So we emerged from the underground, blinking into a misty, soggy sunlight. The rains were still falling and we resolved to escape them. South. To the sun.
It’s a 45 minute drive from Louisville to Radcliff, Kentucky, but it’s like driving back to what I would assume is the mid-60s. Everyone is just cool. We went to Radcliff to look up a friend of Tim’s who runs an car shop there. Tim hadn’t seen Vern in almost 30 years, but that has little to no bearing on Tim Pease. If you’re a Pease-friend, you are for life. We wheeled into Vern’s shop and walked in. Behind his desk there are Armstrong keepsakes; the Wheaties box, a big poster and some smaller photos.
Vern is originally from Michigan but has been in Kentucky for a good long while now. He’s moved shops and interests a few times, even surviving an explosion after one of his employees knocked over a 55 gallon drum of gas that dripped into the pilot flame. The first explosion blew him out of the garage and into the street. No one was hurt, but his shop at the time, a completely redone old gas station, burned to the ground in front of him.
He can also ride bikes. He told us about the time he rode with George Hincapie up Racoon, Sand and Lookout Mountain in 32 degree weather, in a driving rain, where the decision was, in its essence, to stand on the roadside and freeze to death or climb on the bike and freeze to death that way. Basically, Vern’s done some shit in his day and you won’t find a nicer guy to tell you great stories.
We waited for Vern to finish up a few things at the shop and had a late lunch at Christi’s Cafe. While I highly doubt you will ever find yourself in Radcliff, Kentucky, it might be worth it just for an omelette there. The place is done up as a 50s dinner, but with more pink than you’d expect. I immediately fell in love with our waitress, whose thick accent made me ask her to repeat herself a few times. I just liked the way she talked, guys.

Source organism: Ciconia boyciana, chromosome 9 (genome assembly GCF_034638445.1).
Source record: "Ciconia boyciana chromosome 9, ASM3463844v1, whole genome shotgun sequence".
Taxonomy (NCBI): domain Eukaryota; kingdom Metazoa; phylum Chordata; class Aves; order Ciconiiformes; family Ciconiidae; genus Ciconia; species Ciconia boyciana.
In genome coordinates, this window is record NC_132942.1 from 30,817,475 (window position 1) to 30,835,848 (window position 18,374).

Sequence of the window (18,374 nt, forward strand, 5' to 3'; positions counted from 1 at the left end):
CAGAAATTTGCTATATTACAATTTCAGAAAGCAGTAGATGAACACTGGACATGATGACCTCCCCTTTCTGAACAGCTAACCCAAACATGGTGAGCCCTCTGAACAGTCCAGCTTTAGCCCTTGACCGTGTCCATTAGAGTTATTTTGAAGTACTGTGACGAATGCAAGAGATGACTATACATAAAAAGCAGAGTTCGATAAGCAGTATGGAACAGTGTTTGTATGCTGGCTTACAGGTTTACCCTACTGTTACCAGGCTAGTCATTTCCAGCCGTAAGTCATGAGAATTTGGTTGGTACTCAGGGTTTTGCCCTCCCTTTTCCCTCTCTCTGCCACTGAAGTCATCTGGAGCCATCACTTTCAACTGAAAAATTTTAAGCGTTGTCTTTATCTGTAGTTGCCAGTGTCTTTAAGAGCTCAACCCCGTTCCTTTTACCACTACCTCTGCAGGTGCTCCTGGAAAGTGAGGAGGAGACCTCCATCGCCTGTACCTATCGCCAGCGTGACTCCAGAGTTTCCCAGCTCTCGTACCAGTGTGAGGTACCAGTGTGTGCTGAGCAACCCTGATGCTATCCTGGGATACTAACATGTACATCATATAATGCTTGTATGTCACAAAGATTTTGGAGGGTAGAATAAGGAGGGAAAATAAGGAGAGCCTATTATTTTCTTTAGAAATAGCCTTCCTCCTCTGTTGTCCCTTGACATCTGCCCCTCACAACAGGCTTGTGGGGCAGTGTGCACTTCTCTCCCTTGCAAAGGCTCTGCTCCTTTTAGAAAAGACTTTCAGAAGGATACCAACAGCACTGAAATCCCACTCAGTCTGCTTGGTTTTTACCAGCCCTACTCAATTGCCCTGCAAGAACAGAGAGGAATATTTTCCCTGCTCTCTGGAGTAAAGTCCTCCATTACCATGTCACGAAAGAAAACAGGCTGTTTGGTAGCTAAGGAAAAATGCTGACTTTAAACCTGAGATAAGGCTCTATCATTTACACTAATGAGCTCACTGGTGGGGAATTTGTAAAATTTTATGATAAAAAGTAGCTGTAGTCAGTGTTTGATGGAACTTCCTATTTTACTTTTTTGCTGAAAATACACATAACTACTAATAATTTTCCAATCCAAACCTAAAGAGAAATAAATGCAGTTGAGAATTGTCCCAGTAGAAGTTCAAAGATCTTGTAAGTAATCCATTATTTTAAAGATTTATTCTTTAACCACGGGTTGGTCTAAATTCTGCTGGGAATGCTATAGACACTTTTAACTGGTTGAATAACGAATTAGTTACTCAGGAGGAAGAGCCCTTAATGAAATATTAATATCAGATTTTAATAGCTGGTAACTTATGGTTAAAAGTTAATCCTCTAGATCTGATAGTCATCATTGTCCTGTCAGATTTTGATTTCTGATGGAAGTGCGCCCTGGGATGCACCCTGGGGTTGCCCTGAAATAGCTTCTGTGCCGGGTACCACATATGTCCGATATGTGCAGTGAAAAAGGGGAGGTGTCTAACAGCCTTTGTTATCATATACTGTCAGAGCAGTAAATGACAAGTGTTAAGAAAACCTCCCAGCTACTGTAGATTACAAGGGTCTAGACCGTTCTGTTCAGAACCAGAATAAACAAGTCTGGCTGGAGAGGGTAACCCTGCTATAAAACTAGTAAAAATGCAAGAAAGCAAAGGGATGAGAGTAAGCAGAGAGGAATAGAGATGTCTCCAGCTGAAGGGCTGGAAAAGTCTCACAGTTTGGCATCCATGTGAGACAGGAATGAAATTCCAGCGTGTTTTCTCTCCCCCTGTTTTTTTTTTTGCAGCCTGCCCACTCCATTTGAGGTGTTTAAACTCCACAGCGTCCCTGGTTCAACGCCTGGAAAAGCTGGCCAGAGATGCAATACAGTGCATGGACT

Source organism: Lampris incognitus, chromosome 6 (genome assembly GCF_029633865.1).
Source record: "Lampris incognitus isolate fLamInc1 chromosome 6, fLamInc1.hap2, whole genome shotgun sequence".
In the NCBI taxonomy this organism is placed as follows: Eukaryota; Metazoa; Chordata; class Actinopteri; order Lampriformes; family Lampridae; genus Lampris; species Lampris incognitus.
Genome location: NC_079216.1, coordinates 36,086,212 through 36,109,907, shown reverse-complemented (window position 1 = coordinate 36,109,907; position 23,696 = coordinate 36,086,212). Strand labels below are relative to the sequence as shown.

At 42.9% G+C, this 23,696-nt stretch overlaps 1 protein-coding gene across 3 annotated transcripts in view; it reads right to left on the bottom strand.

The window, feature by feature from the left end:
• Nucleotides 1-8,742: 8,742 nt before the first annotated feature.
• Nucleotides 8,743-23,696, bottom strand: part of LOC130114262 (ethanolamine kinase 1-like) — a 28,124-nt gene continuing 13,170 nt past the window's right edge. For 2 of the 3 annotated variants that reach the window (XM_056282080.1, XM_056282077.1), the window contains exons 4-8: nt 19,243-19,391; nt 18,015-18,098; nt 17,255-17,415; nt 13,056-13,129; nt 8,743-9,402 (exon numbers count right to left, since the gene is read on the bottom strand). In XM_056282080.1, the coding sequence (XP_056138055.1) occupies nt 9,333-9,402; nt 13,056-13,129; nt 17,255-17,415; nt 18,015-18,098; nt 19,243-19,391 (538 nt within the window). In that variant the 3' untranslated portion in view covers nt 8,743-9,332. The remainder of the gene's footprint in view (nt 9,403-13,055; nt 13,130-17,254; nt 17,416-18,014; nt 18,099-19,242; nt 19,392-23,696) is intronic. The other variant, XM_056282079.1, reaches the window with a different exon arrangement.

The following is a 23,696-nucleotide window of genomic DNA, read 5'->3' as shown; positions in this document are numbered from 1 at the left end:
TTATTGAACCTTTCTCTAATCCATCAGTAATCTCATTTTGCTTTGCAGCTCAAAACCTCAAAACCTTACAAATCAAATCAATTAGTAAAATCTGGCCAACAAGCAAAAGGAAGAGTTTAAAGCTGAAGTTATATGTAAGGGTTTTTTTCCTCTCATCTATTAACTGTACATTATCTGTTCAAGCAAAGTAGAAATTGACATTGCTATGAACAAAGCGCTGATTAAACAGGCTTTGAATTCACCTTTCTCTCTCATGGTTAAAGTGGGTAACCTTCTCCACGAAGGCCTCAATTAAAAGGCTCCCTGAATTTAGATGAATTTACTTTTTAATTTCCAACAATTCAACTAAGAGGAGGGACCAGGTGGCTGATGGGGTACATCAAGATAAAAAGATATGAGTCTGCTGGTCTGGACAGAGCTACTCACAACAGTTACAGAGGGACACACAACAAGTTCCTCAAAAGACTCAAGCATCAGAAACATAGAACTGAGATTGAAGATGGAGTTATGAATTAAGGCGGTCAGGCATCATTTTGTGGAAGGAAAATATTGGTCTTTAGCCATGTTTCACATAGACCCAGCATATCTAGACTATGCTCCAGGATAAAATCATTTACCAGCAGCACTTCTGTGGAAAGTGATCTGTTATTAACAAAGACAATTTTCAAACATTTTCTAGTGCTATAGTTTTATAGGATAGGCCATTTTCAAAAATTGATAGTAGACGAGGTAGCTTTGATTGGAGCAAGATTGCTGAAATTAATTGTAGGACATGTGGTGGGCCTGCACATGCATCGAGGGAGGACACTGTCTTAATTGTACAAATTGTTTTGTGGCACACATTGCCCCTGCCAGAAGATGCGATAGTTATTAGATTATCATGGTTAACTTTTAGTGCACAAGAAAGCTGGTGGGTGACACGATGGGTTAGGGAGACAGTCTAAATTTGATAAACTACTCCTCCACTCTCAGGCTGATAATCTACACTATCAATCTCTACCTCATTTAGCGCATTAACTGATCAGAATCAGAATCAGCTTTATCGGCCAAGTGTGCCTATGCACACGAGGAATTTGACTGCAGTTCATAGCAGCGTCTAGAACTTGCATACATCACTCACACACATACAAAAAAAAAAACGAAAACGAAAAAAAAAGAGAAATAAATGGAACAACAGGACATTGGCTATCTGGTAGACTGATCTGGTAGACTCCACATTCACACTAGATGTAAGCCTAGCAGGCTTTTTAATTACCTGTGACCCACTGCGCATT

Now it’s 3:30 in the pm and I need to get on a bike like heroin. I’m itching. I’m ready to roll. It physically hurts, the need I have to get mounted up and pedal. Like a person with a missing limb needs a hospital, I had to get on my bike. “Tim, I gotta get on a bike”, I said, 492 times. We followed Vern to his house and I jumped out, got some vague directions to Flaherty, Kentucky, 16 miles north, and booked.
My phone sucked. It put me on two highways and sent me back towards Radcliff twice. I gave up on it and rode by feel, like a Jedi. The roads in the area are amazing. Most of them are narrow and unstriped, with just enough room for two cars to cross without hitting. Barely. But every driver was very cool, slowing down, waving, saying hey. I turned the 16 mile ride to Flaherty into almost 30, getting lost and going way, way, way past it before doubling back and finding Vern and Tim, who’d just done a little spin before the group ride.
We met Kenny and the gang out in front of his house. A little jar (okay, a pretty big jar) of moonshine was passed around before everyone got rolling, and we took it slow out onto “The Green Loop“, which is marked the whole 28 miles. And you’d need it marked, as there is not a single straight road in Bullit County, or Meade County, or all the other counties we apparently popped into. It was a pretty small group, but very laid back, especially after we hit the first hill. B-Knob Hill, as they call it, hits 14% and just stays there for almost a quarter of a mile going over the top. It was sweeeet.
The rest of the ride we would go a bit faster, sit up, get back on the gas a touch, then chill back down. It was a darn good time, and I was digging the constantly rolling hills and wide open fields, especially as the wind picked up to a solid 20mph. It looked and felt like the Amstel Gold Race, with all of us hitting the gutter in the crosswind and easing up if anyone really got dropped. Kenny and the guys were all in their 40s and 50s and rode tough, and hearing them talked made me think of a NASCAR commentary stream, but with bikes. “I told ‘um, I ain’t got ’nuff ere in ma tires fer thees!”, and so on. Great guys, and a great ride.
There are a ton of llamas in this area of Kentucky. A lot of the local dairy famers have given up on cows, with so many factory farms taking over further south. Milk production is a tough game, and many have sold their herds and equipment, found other jobs, and have llamas in the fields for a bit of side cash. Llamas look at you like you’re an idiot and are somewhat low on my favorite animal list.
Go ahead and find Shepardsville, Kentucky on a map. That’s where we are. Just chilling. It even has a 24 hour Subway, which makes me want to throw up in Rick Pitino’s leather loafers.
Tim Pease Outfit of the Day:
Team issue 2015 Einstein Racing kit and long tights, because it was 58 when we left. It felt warmer. Kenny and the guys had bare legs, but had fall or winter riding shoes on, and one guy had on an all-out winter thermal jacket.
Deep Thought of the Day:
Don’t ever ask if anyone has ever gotten lucky in Kentucky because at dinner last night, at least a quarter of the women in the place were pregnant.
So it’s now Day Five and it’s bike time. The game plan is ride out until I feel like riding back, and with the weather only getting warmer this afternoon, I might be able to get a good long ride in before we dump into the car tomorrow.